When the spot-fixing scandal broke out in 2013, it led to a great deal of anguish and reflection on the state of cricket in India. Questions about why fixing and corruption continue to exist in broad daylight were raised with great vigour. Reams of column spaces and hours of panel discussions were spent discussing ways of preventing such incidents from taking place.
However, there was one lamentation that was universally expressed. Almost everyone was in agreement that, in order to provide a deterrent, the past offenders should not be allowed to go scot free and permitted to regain a pride of place in the cricket world.
Alas, the lack of proper laws in the code books has meant that there is nobody in India who is, legally, a match fixer. On top of that, the lack of spine in administrators and media outlets has meant that those accused of fixing, with convincing proof, have earned the job of analysts and commentators.
Take the case of Mohammad Azharuddin. He was cleared by the courts some years ago and the lifelong ban on him was lifted. Then, we had the farcical biopic titled 'Azhar' where the former India captain was shown to be a man of the highest virtue who protects other players from being ensnared by the bookies.
All this while, Aaj Tak, India's leading news channel, had him as an expert. The same is the case with many other people who faced serious allegations of being involved in corrupt practices. Now, the crowning glory of the acquittal of Azharuddin has come in the form of him becoming the head of Hyderabad Cricket Association.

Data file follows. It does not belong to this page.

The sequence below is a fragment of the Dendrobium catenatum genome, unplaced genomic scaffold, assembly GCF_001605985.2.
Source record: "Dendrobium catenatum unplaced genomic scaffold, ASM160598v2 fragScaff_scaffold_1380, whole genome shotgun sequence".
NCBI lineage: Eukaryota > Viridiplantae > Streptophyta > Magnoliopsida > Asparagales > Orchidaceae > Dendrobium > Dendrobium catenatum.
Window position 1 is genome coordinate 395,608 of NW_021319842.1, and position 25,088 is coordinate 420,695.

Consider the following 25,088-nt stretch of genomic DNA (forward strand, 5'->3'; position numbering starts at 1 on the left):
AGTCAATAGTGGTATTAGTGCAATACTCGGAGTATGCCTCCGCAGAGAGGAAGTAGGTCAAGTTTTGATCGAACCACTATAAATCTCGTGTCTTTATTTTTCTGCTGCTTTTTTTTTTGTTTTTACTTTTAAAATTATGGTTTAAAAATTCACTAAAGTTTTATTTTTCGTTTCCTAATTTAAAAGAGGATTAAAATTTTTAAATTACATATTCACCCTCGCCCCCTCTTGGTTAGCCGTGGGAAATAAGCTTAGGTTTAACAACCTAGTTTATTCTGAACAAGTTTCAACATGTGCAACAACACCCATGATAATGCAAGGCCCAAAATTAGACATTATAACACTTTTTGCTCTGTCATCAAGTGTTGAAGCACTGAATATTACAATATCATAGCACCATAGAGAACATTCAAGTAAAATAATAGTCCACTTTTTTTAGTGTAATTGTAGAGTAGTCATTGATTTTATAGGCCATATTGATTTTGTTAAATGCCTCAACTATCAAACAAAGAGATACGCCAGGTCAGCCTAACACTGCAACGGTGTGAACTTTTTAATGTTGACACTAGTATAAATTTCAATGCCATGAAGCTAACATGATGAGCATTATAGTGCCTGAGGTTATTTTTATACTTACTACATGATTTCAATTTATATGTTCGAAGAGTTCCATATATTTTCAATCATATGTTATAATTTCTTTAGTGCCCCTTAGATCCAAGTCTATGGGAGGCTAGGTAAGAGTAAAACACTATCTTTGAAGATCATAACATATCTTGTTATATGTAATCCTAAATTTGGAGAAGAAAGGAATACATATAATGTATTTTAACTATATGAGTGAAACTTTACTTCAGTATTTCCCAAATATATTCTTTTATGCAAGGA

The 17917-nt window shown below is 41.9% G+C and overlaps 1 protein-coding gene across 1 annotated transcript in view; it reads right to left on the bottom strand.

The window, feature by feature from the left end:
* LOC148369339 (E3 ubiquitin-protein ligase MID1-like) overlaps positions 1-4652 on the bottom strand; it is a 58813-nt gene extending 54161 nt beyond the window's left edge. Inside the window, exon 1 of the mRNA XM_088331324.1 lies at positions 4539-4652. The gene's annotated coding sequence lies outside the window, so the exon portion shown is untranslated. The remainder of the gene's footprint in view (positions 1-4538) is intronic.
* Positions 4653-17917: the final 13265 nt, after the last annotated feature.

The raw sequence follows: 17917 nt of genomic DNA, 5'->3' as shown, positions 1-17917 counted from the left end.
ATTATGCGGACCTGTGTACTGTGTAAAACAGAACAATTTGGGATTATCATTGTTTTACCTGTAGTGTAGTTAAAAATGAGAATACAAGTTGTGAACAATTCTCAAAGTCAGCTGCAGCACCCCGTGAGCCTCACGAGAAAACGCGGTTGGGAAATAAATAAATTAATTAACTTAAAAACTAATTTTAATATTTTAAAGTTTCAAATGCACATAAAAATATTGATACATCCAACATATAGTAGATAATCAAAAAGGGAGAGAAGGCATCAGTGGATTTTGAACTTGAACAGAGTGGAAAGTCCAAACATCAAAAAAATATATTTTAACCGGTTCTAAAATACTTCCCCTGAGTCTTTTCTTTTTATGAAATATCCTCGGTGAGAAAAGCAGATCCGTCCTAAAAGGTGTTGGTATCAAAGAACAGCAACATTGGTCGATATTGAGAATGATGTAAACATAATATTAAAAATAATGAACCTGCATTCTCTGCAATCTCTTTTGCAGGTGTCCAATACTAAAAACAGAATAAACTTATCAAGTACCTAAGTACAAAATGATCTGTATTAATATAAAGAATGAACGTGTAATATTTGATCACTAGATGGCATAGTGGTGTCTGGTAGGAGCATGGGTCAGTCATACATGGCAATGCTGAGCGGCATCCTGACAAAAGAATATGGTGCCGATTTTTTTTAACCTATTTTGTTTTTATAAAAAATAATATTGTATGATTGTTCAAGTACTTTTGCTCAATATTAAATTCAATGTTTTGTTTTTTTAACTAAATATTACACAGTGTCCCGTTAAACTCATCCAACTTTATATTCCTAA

So, the man who was disgraced as the central figure in the biggest sports-related scandal of India will now be heading the cricket board of one of the most famous teams in Indian domestic cricket.
But even before this elevation of Azharuddin, there have been other instances of players, caught red-handed, getting off the hook without any restrictions remaining. Look at the case of S Sreesanth. He too, has been acquitted by the courts and the ban on him was even overturned at one stage.
Both Sreesanth and Azharuddin have also made forays into politics with the latter even serving a term as an MP from Uttar Pradesh for Congress and the former contesting the polls on a BJP ticket in Kerala Assembly elections.
So, India is a country where even people with rock-solid evidence against them are given a pride of place by political parties, media outlets and now, even the BCCI. The coming generation of Indian cricketers would know that corruption in the game is wrong, but not something that will distort their careers for long.